Royal College of Art PhD candidates present innovative 3D printed and pleated costumes for Beijing Opera and a week long exhibition from 28 November - 3 December 2017.
Mixing new technology with traditional craft, PhD researchers from the RCA, Mingjing Lin and Tsai-Chun Huang, utilise the newest developments in 3D printing and traditional Eastern pleating to create a never-before-seen costumes for an exclusive performance of Farewell My Concubine by Beijing Opera singers at the RCA on 1 December 2017. This performance will inform wider research into the relationship between movement, the body and fashion.
This research project examines the future of bringing together 3D printing with pleating and the performance of traditional Beijing opera (or Peking Opera) by creating new pioneering costume. These keep the same shape and form of traditional costumes, but offer more subtlety by using monochrome colours and less embellishment, in keeping with contemporary aesthetics. The 3D-printed parts have been printed using a ground-breaking SLS (selective laser sintering) technique from 3D printers Sinterit creating pleated and woven garments that are as soft and pliable as textiles.
Inter-fashionality is a collaborative project and solo-exhibition at the Royal College of Art, discovering the new parameters of 3D printed textile for fashion. The 3D printed garments are co-created by Mingjing Lin and Yingjun Li(associate professor from fashion dept of Tsinghua University).
Qipao is a traditional Chinese dress that was originally wide and loose, it covered most of the woman’s body revealing only the head, hands and tips of the toes. The shape of the garment changed in the 1920s when the area around Shanghai became the center of Eastern trade and local tailors continued shaping and making qipao with traditional ironing technique, but altered the traditional shape into something more form fitting. Prof. Li from Tsinghua University has recently completed extensive research into the history of qipao and compiled his finding in his new book, Qipao History from 1920-1940 that crucially explores the historical and social history of the qipao making industry, as well as the pattern cutting and making techniques.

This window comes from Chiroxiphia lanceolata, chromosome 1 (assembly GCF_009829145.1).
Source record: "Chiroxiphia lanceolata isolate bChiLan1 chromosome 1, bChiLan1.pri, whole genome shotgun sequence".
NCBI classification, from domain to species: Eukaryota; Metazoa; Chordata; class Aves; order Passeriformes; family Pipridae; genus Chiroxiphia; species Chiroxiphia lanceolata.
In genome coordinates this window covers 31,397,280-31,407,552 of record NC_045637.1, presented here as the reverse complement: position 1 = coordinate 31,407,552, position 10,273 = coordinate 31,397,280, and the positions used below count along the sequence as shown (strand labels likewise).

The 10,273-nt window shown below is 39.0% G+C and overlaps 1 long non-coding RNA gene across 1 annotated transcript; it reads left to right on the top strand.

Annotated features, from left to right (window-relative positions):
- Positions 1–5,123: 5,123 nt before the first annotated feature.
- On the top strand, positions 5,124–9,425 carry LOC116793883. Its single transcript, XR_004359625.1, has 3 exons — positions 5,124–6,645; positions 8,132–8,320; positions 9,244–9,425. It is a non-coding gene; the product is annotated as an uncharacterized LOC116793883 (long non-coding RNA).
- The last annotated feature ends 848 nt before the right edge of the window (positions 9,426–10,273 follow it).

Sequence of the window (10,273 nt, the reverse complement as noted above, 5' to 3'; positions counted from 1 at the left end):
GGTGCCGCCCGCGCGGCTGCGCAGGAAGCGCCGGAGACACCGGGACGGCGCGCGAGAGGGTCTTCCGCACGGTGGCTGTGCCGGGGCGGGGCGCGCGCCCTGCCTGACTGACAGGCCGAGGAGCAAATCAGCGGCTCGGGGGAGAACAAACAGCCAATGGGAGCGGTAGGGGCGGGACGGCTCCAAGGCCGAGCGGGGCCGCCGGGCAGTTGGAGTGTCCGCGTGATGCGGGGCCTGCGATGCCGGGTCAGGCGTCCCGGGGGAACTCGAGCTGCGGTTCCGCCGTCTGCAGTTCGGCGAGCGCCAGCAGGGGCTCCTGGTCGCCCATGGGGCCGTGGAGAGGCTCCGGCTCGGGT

Mingjing Lin (PhD candidate, Textiles) has reinterpreted the traditional garment with modern 3D printing and parametric modelling. With cultural exchange at the heart of the project, the new garments echo tradition in the way they are both sustainable, as they follow a continuous pattern there is little waste material. Mingling was inspired by the ‘one-piece’ pattern of qipao and inspired by the traditional Chinese ironing technique that helps the flat pattern fitted to the body, and how this ancient method of draping can translate across time and space to create a garment that adapts to any body with the same silhouette and beautiful movement.
The modern garments are printed using SLA+FDM printing technique and modeled using parametric modeling technique. Technical support is provided by Peng Xie (University of South California), technical consultancy by Filippo Nassetti (founder of MHOX), organised by 3W studio, curated by Hexagon Collective. A physical performance by Night Clear 19 and Hexagon collective with dancers Luke Crook and Waddah Sinada will take place at the private view and will create links between tradition and modernity and east and west to highlight similarities and essence, despite cultural differences.